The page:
As part of the 30 day launch party for the Now Planner.
I think, for a lot of us, we want to do something big with our lives. We want to be catalysts for some crazy change and then look back and say “I was a part of that.”
Big looks different for everyone. For your neighbor it may mean moving to LA and becoming an actor. For your friend it may mean going into missions for the rest of her life. For you it may mean being big in the simple everyday acts of loving your family and your community. I don’t know what big looks like for you, but I do want to tell you: whatever you do, whether it’s scaling mountains or posting on social media, God already thinks you’re extraordinary. He made you that way, because you’re His image on Earth. And He has something extraordinary in mind for you, though it may not look the way you imagined it would.
Because extraordinary starts in the ordinary and turns it to something more than it could have been.
Everyone lives in the mundane, regardless of their highlight reel, and their followers and “influence.” Everyone has to eat and sleep and trim their toenails and manage their temper and discontent. Everyone starts somewhere. The life-changers are not the ones who somehow got more Twitter followers than makes sense or who post relentless selfies on Instagram. The true movers and shakers are the ones who looked around, right where they lived, and said they were going to do something to make things better, and use their gifts while they were at it.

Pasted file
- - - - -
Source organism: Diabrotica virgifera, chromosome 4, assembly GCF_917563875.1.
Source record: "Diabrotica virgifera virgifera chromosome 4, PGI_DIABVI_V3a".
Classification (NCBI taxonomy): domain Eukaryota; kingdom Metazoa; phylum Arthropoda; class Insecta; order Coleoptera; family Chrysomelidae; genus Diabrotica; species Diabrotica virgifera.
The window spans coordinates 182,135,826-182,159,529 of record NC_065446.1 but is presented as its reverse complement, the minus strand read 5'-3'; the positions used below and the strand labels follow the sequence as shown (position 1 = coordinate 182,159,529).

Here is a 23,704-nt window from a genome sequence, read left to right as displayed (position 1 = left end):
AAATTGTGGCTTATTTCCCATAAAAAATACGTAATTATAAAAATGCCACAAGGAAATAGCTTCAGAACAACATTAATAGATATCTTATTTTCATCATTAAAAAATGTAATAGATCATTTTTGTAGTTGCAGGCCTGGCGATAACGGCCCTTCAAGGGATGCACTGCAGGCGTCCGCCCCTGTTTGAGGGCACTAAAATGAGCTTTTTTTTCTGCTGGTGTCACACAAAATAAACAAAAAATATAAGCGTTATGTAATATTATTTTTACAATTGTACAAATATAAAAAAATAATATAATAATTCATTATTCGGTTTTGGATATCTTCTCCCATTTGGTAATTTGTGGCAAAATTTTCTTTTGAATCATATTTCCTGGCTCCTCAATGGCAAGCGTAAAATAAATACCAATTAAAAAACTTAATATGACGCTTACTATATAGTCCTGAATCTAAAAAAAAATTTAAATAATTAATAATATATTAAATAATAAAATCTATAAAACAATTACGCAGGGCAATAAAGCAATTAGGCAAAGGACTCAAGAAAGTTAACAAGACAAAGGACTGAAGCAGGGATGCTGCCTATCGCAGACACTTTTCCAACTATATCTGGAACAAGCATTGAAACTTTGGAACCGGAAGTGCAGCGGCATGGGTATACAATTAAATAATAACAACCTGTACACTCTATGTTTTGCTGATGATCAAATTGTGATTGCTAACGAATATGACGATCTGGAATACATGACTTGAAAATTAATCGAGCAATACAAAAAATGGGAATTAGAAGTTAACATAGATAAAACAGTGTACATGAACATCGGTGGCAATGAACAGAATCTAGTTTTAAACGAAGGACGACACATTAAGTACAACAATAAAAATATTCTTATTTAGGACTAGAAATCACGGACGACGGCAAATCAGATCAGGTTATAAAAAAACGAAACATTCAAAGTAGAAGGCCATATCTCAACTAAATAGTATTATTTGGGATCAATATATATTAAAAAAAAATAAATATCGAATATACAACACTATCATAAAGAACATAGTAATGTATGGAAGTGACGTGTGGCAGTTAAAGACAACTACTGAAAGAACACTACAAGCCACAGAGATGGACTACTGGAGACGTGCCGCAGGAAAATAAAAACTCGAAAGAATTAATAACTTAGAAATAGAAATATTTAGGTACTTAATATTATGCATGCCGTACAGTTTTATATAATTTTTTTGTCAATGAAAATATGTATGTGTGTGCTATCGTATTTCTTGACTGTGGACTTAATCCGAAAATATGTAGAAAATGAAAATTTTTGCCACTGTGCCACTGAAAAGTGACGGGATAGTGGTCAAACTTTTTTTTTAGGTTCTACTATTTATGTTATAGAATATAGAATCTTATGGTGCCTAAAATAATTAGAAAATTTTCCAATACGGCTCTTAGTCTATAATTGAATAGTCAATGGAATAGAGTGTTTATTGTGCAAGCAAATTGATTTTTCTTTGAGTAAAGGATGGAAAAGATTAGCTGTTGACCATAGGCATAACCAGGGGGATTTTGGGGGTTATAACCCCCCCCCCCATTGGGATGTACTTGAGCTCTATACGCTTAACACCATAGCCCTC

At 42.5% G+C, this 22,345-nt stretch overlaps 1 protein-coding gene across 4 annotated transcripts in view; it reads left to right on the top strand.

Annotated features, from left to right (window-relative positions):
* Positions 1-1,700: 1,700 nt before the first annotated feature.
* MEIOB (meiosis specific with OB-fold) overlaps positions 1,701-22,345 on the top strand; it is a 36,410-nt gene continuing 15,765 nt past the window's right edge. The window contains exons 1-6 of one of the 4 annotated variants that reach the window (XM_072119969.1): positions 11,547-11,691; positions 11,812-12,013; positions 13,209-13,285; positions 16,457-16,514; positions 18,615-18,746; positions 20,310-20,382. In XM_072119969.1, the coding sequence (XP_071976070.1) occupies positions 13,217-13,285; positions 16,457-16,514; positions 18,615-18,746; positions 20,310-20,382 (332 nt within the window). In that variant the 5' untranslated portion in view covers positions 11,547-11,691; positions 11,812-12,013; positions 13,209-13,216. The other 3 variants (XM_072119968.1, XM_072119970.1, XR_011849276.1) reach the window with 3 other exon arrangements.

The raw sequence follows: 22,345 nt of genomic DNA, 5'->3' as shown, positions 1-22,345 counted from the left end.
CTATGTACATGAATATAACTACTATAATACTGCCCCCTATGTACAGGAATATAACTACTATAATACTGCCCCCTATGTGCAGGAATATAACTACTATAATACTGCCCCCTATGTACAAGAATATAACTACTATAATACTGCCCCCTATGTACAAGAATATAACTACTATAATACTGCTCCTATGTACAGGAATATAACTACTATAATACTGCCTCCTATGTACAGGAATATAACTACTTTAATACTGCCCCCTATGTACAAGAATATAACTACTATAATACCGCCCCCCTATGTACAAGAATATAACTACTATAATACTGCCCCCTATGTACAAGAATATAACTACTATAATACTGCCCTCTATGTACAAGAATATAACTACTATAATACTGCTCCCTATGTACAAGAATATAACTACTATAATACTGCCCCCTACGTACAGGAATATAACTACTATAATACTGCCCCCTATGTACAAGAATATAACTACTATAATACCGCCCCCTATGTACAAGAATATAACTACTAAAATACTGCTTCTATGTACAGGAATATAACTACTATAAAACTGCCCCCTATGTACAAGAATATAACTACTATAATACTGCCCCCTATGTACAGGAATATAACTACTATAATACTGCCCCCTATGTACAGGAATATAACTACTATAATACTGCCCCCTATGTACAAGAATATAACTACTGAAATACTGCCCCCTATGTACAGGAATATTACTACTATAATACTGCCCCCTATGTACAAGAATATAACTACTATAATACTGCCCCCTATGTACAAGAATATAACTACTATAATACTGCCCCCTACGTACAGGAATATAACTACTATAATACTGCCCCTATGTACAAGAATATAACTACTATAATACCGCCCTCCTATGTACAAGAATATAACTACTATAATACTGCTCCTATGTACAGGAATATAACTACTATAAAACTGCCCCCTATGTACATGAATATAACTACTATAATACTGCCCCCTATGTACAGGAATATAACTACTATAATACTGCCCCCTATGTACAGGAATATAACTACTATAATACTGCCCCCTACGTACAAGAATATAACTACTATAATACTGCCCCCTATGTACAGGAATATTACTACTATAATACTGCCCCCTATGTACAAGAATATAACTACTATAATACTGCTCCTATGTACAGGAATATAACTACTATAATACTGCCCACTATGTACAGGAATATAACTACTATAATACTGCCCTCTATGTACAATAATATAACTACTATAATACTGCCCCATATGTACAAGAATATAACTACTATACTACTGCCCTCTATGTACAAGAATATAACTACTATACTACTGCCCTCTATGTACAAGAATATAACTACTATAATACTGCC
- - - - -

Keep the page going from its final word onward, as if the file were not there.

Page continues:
So do something big right in your community. Right in your home.
What does that look like? Is it setting your alarm five minutes earlier so you can pray over your day? Is it finally getting into the grove of working out because you know you were given your body to do things and to be there for others? Is it making cookies for your neighbors, because for the past three years you’ve lived by them you’ve never really met? Is it showing up at town meetings because you know the city council needs your input or support? Is it striking up a conversation with a coworker or another mom in your kid’s playgroup and inviting them to hang out because you know they haven’t met a lot of people yet? Is it putting down your phone to look your son in the eye and tell him you see him and he matters?
Don’t despise the day of small beginnings. And don’t despise a life of small things.
They may outlast everything else.